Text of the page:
Nominations are now open for the biennial Neumann Prize for 2019. The prize is awarded for a book in English (including books in translation) dealing with the history of mathematics and aimed at a non-specialist readership, and published in 2017 or later. There is no further restriction on the subject matter, nor on the nationality of the author or the country of publication, however edited collections will not be considered.
The prize is named in honour of Peter M. Neumann O.B.E., a former President and longstanding contributor to the Society. The value of the prize is £1000. A list of past prize-winners can be found below.
Nominations for the prize are invited from individuals and publishers. Nominations should be sent to the chair of the judging panel, Isobel Falconer, at email@example.com. Publishers should send three copies of their nominated book(s) to Dr Isobel Falconer, Chair, BSHM Neumann Prize panel, Mathematical Institute, North Haugh, St Andrews, KY16 9SS.
The closing date for nominations is 1st September, 2019.
If you have published any books that could qualify and would like them considered by the Neumann Prize panel please send three copies to Isobel Falconer as above.
Jimmy Soni & Rob Goodman A Mind at Play (Simon & Schuster, 2017)
In this first major book on one of the most influential mathematicians of the 20th century, Jimmy Soni and Rob Goodman bring Claude Shannon, the man who loved to ‘tinker’, to life. They eloquently convey how it was that he had such innovative ideas and what motivated him to work on them, and they explain the essentials of information theory and how it shaped the modern world in a charming and illuminating way. As they themselves say, they tell the story from the ‘bottom-up’ and, in their process of discovery, they show their readers the importance of Shannon’s ideas rather than, as so many books about mathematics do, simply tell them. This makes the book supremely readable.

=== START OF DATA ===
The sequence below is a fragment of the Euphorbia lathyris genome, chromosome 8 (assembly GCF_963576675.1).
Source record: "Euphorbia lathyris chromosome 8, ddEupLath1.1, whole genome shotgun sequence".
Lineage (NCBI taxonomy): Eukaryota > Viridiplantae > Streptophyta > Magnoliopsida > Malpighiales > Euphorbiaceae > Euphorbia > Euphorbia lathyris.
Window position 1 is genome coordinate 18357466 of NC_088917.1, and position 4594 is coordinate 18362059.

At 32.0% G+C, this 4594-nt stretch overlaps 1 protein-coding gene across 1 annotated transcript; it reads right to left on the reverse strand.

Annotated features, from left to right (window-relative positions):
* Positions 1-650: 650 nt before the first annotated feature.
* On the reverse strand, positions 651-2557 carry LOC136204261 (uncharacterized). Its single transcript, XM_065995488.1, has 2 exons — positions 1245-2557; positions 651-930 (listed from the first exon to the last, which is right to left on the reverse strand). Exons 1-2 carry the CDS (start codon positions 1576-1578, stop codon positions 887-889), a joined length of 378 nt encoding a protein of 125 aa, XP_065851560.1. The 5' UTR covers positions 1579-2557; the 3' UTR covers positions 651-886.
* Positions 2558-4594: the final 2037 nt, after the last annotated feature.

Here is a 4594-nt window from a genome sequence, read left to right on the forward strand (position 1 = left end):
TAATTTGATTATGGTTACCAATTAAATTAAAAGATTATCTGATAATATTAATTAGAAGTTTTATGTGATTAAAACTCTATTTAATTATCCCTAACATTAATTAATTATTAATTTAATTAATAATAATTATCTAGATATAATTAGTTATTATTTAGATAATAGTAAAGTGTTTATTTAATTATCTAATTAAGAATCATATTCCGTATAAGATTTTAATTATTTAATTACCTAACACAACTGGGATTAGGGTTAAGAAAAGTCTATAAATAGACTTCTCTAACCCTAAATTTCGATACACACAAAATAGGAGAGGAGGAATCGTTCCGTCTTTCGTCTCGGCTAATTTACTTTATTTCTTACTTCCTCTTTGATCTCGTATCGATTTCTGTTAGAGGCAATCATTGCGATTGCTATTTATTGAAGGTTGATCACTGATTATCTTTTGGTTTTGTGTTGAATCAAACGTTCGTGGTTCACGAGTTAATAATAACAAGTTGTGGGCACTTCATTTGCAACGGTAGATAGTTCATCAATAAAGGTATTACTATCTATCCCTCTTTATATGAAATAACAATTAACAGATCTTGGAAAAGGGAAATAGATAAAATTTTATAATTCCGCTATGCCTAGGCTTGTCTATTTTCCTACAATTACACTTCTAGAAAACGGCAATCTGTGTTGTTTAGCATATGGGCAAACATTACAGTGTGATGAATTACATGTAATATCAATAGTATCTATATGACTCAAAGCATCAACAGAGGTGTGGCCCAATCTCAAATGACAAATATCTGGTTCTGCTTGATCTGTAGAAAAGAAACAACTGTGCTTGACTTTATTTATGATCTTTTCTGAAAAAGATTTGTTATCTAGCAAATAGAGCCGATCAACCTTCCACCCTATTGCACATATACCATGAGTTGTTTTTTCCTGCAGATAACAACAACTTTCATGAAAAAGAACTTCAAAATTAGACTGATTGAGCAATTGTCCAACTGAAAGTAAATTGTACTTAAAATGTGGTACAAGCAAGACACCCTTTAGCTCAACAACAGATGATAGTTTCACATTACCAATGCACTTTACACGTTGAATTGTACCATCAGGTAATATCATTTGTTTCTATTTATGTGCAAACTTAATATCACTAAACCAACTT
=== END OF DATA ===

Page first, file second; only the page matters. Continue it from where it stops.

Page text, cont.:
2017 HIGHLY COMMENDED
Norman Biggs Quite Right (Oxford University Press, 2016)
This is an innovative approach to a short history of mathematics: seeing it through the prism of measurement and money. The ideas are described in an accessible way and illustrated with high-quality diagrams and photographs which add richness to the text. The book is both mathematical and a proper history always emphasizing documentary evidence. It is well written with good quick précis at the start of each chapter, and with some unexpected humour. Norman Biggs is an author at the top of his game, easily able to summarise a wide range of thought and thinkers.
2015: Sydney Padua, The Thrilling Adventures of Lovelace and Babbage
2013: Jacqueline Stedall. The history of mathematics: A very short introduction
2011: Clifford A. Pickover, The Math Book
2009: Reviel Netz and William Noel, The Archimedes Codex